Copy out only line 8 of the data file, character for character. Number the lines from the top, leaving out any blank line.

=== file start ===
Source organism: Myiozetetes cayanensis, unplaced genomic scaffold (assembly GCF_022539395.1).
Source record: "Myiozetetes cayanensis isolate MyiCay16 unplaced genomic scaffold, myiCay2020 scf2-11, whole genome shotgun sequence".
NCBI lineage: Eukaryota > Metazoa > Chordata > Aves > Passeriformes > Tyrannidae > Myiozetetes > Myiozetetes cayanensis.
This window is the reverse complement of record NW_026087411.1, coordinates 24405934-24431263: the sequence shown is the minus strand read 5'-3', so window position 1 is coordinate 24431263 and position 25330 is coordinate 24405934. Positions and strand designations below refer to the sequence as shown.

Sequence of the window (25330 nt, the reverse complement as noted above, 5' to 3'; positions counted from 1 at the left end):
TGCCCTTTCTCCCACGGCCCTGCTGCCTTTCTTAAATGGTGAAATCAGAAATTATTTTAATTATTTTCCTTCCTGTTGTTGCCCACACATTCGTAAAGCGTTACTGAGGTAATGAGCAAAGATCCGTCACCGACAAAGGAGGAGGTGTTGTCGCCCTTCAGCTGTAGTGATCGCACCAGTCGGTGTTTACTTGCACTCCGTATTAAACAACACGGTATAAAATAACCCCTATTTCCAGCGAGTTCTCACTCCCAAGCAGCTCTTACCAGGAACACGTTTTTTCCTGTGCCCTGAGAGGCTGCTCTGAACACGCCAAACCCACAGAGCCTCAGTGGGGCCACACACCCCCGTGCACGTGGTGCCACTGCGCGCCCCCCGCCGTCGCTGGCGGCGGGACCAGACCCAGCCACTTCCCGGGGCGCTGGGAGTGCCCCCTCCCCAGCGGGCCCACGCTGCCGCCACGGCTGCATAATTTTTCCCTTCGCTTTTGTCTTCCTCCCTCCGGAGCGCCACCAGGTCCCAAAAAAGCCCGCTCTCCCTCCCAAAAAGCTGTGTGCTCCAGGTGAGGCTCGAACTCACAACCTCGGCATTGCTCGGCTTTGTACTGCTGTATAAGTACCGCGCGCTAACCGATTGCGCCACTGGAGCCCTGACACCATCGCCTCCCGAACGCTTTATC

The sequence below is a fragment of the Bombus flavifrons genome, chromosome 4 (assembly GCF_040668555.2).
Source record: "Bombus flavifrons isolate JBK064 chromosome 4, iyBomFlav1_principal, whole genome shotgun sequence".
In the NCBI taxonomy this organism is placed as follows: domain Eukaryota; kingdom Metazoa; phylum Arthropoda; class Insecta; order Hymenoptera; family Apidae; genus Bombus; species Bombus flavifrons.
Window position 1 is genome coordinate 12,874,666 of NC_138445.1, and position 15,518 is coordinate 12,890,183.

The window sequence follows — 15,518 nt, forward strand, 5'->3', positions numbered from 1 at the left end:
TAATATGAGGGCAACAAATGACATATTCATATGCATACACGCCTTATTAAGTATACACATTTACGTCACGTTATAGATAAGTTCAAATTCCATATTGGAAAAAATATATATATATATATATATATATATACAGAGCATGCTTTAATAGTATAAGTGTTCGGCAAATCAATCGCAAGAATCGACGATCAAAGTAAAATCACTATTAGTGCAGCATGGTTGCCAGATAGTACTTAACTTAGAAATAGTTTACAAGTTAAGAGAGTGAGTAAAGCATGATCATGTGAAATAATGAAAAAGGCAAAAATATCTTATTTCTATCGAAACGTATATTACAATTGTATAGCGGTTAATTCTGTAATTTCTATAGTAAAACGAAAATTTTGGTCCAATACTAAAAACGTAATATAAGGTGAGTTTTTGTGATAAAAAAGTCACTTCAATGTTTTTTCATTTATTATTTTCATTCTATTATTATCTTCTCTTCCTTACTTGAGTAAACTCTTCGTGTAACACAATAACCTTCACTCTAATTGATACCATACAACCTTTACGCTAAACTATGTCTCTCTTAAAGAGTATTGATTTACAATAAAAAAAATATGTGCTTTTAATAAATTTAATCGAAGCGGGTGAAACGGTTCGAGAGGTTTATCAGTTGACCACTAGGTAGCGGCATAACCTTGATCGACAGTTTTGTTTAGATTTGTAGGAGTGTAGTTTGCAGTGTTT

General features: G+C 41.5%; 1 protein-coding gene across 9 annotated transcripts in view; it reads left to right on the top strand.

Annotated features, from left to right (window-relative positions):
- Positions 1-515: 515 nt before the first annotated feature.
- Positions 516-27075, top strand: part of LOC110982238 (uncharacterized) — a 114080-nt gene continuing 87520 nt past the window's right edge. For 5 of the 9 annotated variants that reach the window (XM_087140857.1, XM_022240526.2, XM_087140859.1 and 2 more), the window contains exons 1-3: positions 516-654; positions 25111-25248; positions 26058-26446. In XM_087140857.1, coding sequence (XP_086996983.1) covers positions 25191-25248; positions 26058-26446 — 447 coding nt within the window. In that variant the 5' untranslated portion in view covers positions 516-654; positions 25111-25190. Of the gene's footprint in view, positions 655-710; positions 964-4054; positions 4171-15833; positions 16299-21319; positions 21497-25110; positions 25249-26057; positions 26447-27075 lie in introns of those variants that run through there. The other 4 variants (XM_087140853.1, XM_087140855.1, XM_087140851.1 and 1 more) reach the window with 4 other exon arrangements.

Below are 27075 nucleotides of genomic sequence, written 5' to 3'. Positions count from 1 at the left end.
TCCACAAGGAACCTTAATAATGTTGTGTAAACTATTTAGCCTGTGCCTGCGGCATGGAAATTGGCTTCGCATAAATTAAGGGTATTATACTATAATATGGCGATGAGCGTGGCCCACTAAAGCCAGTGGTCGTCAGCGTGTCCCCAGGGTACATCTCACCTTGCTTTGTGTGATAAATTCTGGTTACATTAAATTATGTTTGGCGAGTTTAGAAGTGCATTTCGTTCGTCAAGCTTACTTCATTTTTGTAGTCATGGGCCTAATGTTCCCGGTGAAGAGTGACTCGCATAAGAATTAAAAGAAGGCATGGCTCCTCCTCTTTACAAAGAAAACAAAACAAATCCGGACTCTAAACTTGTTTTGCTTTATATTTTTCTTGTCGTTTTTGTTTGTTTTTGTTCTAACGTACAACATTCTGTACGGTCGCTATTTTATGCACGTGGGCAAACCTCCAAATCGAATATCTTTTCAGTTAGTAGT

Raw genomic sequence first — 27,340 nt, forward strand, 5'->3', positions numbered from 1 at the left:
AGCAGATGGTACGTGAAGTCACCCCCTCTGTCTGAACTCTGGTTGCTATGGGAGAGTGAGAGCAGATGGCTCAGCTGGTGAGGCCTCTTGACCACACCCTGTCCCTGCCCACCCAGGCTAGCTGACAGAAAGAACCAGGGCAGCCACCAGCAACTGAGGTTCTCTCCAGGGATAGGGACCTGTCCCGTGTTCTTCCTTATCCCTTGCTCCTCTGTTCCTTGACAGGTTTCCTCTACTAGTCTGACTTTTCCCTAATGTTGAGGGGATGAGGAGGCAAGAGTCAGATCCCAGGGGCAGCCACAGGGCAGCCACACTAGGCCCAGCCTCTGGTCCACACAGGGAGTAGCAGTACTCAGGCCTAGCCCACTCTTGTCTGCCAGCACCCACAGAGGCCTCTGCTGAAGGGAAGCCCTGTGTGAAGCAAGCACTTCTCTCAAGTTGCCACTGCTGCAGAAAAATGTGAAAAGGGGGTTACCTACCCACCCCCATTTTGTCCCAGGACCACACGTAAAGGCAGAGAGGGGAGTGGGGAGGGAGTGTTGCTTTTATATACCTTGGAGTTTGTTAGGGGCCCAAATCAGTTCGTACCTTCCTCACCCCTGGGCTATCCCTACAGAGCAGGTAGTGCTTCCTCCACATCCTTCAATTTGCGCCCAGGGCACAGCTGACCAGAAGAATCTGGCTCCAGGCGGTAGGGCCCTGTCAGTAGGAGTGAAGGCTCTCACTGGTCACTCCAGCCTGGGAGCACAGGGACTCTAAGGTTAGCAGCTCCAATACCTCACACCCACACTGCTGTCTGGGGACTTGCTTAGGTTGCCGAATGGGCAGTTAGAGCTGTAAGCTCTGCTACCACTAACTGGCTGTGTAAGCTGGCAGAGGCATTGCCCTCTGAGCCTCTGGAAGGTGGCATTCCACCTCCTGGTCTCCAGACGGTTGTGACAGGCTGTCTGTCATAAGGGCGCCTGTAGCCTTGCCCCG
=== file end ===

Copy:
Source record: "Bombus flavifrons isolate JBK064 chromosome 4, iyBomFlav1_principal, whole genome shotgun sequence".